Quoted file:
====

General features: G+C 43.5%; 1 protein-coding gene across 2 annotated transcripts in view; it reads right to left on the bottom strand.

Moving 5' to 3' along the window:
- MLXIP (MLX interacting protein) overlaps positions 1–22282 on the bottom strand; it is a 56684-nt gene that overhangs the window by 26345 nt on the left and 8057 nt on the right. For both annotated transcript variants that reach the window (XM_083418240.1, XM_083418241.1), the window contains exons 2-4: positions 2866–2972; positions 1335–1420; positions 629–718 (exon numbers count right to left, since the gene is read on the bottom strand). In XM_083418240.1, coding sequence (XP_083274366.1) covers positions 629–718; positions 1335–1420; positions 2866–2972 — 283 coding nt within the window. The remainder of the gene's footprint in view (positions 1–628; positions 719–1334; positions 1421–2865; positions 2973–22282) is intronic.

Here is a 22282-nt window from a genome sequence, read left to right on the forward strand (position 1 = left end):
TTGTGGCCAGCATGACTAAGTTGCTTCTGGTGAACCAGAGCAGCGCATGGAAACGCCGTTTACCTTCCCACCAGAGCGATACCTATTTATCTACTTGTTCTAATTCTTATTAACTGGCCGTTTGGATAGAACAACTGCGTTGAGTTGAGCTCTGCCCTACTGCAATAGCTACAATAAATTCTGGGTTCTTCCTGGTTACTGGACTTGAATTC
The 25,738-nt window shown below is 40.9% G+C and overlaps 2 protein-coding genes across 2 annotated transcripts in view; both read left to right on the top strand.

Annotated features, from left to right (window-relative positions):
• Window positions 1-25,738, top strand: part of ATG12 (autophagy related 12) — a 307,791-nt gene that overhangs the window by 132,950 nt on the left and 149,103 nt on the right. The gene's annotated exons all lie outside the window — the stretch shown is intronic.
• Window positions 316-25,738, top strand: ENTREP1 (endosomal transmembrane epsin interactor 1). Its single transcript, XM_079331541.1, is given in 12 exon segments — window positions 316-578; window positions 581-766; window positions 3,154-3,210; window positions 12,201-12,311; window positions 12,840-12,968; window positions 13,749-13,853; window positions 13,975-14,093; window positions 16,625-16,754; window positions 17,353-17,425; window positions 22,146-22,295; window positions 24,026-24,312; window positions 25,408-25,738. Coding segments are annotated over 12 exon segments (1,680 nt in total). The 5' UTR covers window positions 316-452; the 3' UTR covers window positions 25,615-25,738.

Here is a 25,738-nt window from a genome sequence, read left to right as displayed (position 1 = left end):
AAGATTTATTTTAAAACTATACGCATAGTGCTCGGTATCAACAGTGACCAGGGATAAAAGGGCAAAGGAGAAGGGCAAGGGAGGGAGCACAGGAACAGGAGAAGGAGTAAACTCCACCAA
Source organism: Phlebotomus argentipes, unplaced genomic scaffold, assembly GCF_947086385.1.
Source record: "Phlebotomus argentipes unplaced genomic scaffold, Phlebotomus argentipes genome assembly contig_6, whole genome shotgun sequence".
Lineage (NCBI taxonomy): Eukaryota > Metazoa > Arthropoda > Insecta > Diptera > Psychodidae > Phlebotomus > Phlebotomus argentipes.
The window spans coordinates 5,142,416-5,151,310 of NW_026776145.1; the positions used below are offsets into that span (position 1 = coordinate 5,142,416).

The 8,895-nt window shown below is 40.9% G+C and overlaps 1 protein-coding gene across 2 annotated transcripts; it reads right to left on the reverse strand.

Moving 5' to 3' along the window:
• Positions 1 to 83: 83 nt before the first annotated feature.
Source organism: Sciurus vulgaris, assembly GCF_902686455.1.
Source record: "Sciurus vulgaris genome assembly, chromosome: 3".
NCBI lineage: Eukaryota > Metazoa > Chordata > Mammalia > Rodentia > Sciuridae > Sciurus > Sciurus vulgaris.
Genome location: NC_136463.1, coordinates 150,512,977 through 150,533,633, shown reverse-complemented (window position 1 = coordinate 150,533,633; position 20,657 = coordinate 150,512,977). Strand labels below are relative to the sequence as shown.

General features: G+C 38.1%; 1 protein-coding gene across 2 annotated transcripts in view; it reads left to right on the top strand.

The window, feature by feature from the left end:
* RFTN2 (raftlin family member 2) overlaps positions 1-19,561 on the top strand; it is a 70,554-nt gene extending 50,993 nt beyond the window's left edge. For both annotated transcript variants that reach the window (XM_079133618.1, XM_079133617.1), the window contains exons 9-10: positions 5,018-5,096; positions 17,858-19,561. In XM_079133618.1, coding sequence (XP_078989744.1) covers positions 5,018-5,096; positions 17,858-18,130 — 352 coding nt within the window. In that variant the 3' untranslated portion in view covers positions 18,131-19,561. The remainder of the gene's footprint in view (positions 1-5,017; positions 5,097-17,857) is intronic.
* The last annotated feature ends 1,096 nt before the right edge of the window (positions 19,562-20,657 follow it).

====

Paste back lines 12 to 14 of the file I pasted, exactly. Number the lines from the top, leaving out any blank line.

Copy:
Source organism: Phlebotomus argentipes, unplaced genomic scaffold, assembly GCF_947086385.1.
Source record: "Phlebotomus argentipes unplaced genomic scaffold, Phlebotomus argentipes genome assembly contig_6, whole genome shotgun sequence".
Lineage (NCBI taxonomy): Eukaryota > Metazoa > Arthropoda > Insecta > Diptera > Psychodidae > Phlebotomus > Phlebotomus argentipes.